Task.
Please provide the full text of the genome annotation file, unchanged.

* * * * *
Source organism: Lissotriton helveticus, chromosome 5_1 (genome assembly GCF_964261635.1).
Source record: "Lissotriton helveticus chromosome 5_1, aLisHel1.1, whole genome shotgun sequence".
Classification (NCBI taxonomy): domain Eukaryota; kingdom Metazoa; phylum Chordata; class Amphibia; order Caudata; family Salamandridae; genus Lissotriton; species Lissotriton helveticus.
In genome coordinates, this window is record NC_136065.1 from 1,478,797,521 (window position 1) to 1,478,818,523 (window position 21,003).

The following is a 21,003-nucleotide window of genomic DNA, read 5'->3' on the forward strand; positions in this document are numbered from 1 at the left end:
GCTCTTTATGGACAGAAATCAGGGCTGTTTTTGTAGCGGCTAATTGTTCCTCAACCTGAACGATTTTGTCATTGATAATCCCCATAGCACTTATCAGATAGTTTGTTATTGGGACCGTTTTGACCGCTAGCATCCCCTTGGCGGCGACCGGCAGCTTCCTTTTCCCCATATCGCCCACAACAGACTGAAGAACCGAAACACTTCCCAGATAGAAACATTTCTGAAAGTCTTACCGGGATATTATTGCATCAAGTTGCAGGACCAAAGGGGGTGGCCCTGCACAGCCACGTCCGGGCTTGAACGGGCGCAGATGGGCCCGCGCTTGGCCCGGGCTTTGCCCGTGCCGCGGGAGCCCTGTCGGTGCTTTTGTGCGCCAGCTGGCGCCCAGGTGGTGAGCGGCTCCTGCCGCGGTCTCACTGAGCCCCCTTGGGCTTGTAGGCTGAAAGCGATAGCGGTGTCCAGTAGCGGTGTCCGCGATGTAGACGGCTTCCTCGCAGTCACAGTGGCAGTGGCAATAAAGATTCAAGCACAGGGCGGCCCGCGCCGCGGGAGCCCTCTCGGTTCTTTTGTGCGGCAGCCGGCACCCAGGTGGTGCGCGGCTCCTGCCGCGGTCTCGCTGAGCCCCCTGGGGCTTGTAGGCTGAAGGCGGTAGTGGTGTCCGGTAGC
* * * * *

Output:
Source organism: Lissotriton helveticus, chromosome 5_1 (genome assembly GCF_964261635.1).
Source record: "Lissotriton helveticus chromosome 5_1, aLisHel1.1, whole genome shotgun sequence".
Classification (NCBI taxonomy): domain Eukaryota; kingdom Metazoa; phylum Chordata; class Amphibia; order Caudata; family Salamandridae; genus Lissotriton; species Lissotriton helveticus.
In genome coordinates, this window is record NC_136065.1 from 1,478,797,521 (window position 1) to 1,478,818,523 (window position 21,003).

The following is a 21,003-nucleotide window of genomic DNA, read 5'->3' on the forward strand; positions in this document are numbered from 1 at the left end:
GCTCTTTATGGACAGAAATCAGGGCTGTTTTTGTAGCGGCTAATTGTTCCTCAACCTGAACGATTTTGTCATTGATAATCCCCATAGCACTTATCAGATAGTTTGTTATTGGGACCGTTTTGACCGCTAGCATCCCCTTGGCGGCGACCGGCAGCTTCCTTTTCCCCATATCGCCCACAACAGACTGAAGAACCGAAACACTTCCCAGATAGAAACATTTCTGAAAGTCTTACCGGGATATTATTGCATCAAGTTGCAGGACCAAAGGGGGTGGCCCTGCACAGCCACGTCCGGGCTTGAACGGGCGCAGATGGGCCCGCGCTTGGCCCGGGCTTTGCCCGTGCCGCGGGAGCCCTGTCGGTGCTTTTGTGCGCCAGCTGGCGCCCAGGTGGTGAGCGGCTCCTGCCGCGGTCTCACTGAGCCCCCTTGGGCTTGTAGGCTGAAAGCGATAGCGGTGTCCAGTAGCGGTGTCCGCGATGTAGACGGCTTCCTCGCAGTCACAGTGGCAGTGGCAATAAAGATTCAAGCACAGGGCGGCCCGCGCCGCGGGAGCCCTCTCGGTTCTTTTGTGCGGCAGCCGGCACCCAGGTGGTGCGCGGCTCCTGCCGCGGTCTCGCTGAGCCCCCTGGGGCTTGTAGGCTGAAGGCGGTAGTGGTGTCCGGTAGC